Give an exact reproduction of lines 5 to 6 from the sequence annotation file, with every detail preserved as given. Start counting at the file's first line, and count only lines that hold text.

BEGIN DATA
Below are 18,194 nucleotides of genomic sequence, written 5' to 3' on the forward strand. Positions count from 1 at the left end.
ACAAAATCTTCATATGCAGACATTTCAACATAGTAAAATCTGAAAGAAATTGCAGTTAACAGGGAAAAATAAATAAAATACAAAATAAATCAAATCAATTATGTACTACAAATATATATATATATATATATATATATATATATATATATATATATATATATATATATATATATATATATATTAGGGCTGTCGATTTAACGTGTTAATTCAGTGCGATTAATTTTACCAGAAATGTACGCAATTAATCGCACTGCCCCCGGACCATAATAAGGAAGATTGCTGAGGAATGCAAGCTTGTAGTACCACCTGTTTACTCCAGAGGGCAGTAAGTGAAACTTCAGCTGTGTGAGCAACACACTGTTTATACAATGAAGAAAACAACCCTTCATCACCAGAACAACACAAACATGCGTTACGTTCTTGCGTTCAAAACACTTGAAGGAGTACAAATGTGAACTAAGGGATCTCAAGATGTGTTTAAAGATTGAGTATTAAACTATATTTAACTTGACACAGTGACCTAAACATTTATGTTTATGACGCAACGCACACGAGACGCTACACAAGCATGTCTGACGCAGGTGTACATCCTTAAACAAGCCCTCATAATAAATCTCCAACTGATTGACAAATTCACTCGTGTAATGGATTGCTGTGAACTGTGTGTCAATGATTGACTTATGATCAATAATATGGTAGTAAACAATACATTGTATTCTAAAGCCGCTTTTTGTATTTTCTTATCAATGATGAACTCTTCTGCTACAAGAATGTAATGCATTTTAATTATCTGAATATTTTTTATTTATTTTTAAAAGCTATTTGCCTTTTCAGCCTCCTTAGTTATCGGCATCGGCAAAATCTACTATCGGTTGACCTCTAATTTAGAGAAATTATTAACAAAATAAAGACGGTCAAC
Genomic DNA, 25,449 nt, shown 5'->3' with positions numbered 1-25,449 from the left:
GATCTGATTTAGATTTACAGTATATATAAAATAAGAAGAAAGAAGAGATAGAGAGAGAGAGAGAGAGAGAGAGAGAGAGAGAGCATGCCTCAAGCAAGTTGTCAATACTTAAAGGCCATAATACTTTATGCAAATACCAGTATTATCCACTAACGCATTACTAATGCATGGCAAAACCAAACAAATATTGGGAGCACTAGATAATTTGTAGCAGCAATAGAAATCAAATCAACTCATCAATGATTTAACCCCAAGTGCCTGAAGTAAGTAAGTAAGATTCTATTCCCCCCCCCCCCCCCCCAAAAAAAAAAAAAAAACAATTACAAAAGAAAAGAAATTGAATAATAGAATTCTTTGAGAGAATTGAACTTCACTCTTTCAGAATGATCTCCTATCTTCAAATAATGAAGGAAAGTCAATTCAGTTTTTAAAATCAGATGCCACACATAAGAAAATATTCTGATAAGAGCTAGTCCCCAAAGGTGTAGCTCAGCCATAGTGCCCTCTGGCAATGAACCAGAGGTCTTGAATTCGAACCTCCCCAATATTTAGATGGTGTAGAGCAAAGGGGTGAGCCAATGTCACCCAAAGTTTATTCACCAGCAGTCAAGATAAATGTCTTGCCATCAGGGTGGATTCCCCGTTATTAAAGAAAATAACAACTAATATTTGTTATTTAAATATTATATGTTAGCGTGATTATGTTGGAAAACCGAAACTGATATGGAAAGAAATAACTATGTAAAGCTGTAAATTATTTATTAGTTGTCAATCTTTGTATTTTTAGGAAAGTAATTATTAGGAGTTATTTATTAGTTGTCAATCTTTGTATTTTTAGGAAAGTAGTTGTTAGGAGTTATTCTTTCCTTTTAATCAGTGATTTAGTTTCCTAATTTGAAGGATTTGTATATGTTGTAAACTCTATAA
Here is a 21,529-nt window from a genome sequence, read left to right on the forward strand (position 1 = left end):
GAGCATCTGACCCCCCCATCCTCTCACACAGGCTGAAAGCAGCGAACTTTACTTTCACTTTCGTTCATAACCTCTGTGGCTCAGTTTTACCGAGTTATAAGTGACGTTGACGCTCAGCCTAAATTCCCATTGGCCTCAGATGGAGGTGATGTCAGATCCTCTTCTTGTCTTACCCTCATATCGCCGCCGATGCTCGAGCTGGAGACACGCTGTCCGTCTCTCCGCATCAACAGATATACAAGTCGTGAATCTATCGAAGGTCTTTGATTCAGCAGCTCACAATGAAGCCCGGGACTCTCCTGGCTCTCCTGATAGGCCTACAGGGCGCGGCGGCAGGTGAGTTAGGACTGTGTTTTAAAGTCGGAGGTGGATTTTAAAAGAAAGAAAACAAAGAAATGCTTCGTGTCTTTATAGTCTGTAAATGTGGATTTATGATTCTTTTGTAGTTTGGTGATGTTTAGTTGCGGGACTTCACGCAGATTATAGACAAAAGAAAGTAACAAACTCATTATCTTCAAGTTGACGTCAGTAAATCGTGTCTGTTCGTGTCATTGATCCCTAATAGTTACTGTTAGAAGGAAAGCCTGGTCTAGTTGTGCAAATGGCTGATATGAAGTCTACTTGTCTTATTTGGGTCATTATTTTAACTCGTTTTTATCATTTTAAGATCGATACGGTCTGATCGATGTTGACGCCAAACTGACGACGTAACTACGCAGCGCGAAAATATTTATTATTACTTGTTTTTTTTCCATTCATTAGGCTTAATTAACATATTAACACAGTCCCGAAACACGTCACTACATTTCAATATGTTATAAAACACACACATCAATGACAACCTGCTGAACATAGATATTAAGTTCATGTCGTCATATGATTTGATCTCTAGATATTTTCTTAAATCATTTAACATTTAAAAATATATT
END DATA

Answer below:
Here is a 21,529-nt window from a genome sequence, read left to right on the forward strand (position 1 = left end):
GAGCATCTGACCCCCCCATCCTCTCACACAGGCTGAAAGCAGCGAACTTTACTTTCACTTTCGTTCATAACCTCTGTGGCTCAGTTTTACCGAGTTATAAGTGACGTTGACGCTCAGCCTAAATTCCCATTGGCCTCAGATGGAGGTGATGTCAGATCCTCTTCTTGTCTTACCCTCATATCGCCGCCGATGCTCGAGCTGGAGACACGCTGTCCGTCTCTCCGCATCAACAGATATACAAGTCGTGAATCTATCGAAGGTCTTTGATTCAGCAGCTCACAATGAAGCCCGGGACTCTCCTGGCTCTCCTGATAGGCCTACAGGGCGCGGCGGCAGGTGAGTTAGGACTGTGTTTTAAAGTCGGAGGTGGATTTTAAAAGAAAGAAAACAAAGAAATGCTTCGTGTCTTTATAGTCTGTAAATGTGGATTTATGATTCTTTTGTAGTTTGGTGATGTTTAGTTGCGGGACTTCACGCAGATTATAGACAAAAGAAAGTAACAAACTCATTATCTTCAAGTTGACGTCAGTAAATCGTGTCTGTTCGTGTCATTGATCCCTAATAGTTACTGTTAGAAGGAAAGCCTGGTCTAGTTGTGCAAATGGCTGATATGAAGTCTACTTGTCTTATTTGGGTCATTATTTTAACTCGTTTTTATCATTTTAAGATCGATACGGTCTGATCGATGTTGACGCCAAACTGACGACGTAACTACGCAGCGCGAAAATATTTATTATTACTTGTTTTTTTTCCATTCATTAGGCTTAATTAACATATTAACACAGTCCCGAAACACGTCACTACATTTCAATATGTTATAAAACACACACATCAATGACAACCTGCTGAACATAGATATTAAGTTCATGTCGTCATATGATTTGATCTCTAGATATTTTCTTAAATCATTTAACATTTAAAAATATATT